How to Design High Cavitation Tooling

Today's sophisticated dispensing closure tooling represents a significant capital investment and requires skillful selection of a mold supplier. This tooling is highly complex and requires a higher level of precision due to multiple product design functional requirements. Living hinges, linerless bottle plug seals, product shipping seals, dispensing orifices, internal or external threads, and mating component fits have a great impact on how the tool is designed.

Designing a product for high production tooling involves considerations that must be closely evaluated: gating location, part ejection, wall thickness, material flow characteristics, cycle time, hot runner feasibility and assembly at high rates. One overlooked area during product design is multi-cavity tooling requirements. Some very complex designs require a host of tool actions—such as side-action, automatic unscrewing and collapsible core, multi-material and two-shot features, sometimes all within the same tool—which can require large areas of space and limit mold cavitation.

New products are developed to test part function, provide marketing samples for consumer testing and aid in assembly equipment design, but they most likely will not uncover production tooling problems. A proven approach to reduce risk or delays for a complex production tool is to construct a representative single cavity, fully automatic tool of the intended production design to ensure the design concept will perform under production conditions.

Cycle time, shrinkage, venting, cooling, steel selection, and most importantly the tool's mechanical reliability are proven. The benefits are pre-production sample parts that meet customer specifications and delivery of the production tool on time without start-up delays. This process also benefits the moldmaker with insight into multi-cavity component manufacture. Special fixtures, tooling or equipment can be preplanned or purchased with this knowledge.

The capability of the injection molding machine requires thorough investigation. High cavitation tools can be extremely heavy and require molding machines with a rigid clamp design and well supported platens. Platen deflection during mold injection or platen tipping during mold opening or closing will have an effect on part quality and mold maintenance costs. Mold damage can occur rapidly when these guidelines are not followed. Plastizing of the resin is another area. Melt quality and shot-to-shot consistency will greatly impact part quality and cycle time. Injection molding technology of new machines can overcome issues related to processing.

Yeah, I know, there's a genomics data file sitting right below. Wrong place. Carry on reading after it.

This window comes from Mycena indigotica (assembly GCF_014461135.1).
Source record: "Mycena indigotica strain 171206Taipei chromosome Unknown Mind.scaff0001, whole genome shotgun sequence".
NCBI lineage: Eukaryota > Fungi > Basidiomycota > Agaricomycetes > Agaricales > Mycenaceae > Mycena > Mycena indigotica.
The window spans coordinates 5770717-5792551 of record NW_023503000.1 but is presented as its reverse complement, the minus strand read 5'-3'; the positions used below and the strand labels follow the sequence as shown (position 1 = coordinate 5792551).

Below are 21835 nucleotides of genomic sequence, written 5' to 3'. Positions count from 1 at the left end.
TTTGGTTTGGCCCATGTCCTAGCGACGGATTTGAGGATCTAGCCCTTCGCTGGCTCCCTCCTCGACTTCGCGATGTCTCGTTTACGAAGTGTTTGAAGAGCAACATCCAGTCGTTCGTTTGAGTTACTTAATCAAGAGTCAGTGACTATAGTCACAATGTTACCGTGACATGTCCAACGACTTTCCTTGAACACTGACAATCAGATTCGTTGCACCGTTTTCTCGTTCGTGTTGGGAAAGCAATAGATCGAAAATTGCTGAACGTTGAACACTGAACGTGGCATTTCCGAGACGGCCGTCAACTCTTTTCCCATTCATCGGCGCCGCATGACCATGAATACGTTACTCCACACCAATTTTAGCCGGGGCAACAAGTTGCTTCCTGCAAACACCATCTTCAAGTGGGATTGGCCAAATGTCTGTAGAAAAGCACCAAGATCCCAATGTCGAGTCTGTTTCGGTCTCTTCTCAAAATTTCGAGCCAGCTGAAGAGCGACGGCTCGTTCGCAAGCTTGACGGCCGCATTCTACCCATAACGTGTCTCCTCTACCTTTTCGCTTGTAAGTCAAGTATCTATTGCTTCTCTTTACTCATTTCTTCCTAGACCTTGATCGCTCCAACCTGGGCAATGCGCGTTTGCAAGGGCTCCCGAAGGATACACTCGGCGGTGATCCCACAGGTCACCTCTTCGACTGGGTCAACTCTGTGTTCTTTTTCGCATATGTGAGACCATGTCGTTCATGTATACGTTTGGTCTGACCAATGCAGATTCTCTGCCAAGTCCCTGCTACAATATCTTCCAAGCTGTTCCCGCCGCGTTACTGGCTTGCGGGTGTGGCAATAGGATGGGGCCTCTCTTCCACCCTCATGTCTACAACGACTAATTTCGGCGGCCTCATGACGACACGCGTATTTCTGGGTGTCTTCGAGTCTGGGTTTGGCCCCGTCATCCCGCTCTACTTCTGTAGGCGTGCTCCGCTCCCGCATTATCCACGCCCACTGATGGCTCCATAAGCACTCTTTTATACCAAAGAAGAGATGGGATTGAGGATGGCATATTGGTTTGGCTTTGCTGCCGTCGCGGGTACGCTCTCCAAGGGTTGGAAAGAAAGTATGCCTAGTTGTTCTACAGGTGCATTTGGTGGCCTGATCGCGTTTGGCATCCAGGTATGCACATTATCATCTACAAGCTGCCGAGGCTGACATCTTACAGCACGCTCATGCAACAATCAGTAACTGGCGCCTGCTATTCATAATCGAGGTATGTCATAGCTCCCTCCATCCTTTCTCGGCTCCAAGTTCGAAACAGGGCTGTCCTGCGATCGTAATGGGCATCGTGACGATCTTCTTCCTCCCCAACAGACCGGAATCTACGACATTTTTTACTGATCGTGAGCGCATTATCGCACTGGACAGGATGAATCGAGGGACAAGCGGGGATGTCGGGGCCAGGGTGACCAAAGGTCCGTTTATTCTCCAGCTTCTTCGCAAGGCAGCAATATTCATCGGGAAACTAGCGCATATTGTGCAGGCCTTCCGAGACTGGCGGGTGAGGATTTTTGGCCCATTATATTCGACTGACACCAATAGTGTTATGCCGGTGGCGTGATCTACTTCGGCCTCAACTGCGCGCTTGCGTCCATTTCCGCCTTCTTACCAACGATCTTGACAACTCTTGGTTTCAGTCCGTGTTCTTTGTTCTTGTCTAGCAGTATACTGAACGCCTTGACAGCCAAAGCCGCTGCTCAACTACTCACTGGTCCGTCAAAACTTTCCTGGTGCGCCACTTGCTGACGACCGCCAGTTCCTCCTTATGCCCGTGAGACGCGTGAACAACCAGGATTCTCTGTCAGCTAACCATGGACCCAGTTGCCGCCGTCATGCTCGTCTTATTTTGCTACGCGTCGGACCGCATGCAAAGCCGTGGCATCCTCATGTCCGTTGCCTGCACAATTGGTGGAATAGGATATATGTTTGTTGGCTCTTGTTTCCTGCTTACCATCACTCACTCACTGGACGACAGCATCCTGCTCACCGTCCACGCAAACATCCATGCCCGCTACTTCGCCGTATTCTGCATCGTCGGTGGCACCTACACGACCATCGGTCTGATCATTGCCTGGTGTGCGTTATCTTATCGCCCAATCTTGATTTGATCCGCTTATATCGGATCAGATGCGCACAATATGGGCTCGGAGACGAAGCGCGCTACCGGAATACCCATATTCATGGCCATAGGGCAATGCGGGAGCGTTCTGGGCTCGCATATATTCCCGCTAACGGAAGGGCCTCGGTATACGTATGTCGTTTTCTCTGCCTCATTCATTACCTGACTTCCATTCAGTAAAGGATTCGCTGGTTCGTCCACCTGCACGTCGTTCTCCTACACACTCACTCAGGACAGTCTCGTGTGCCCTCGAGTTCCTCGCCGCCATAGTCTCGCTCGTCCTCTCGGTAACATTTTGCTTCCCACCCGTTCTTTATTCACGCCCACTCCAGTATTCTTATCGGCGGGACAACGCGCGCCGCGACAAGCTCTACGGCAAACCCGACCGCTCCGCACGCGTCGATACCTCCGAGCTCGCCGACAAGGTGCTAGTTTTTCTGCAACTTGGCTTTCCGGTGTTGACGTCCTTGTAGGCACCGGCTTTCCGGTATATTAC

Hot runner technology for dispensing closure designs may provide cost and manufacturing advantages over a cold runner; however, not all dispensing closures lend themselves to full direct hot tip gating due to part design constraints. In cases where complete elimination of the cold runner is not possible, a hot/cold combination system may be the answer and may also provide most of the available savings of a full hot runner while offering a lower cost solution.
Hardened, stainless steel mold bases and total interchangeability of components have increased production reliability.

Molders today are more conscious of purchasing higher quality tooling and implementing PM programs. Mold tryout and debugging by the moldmaker are strongly recommended, and open communication between the end user, molder and moldmaker will reduce errors and clarify delivery expectations. A well-engineered and developed product and tool design combination will guarantee success and greater profitability.


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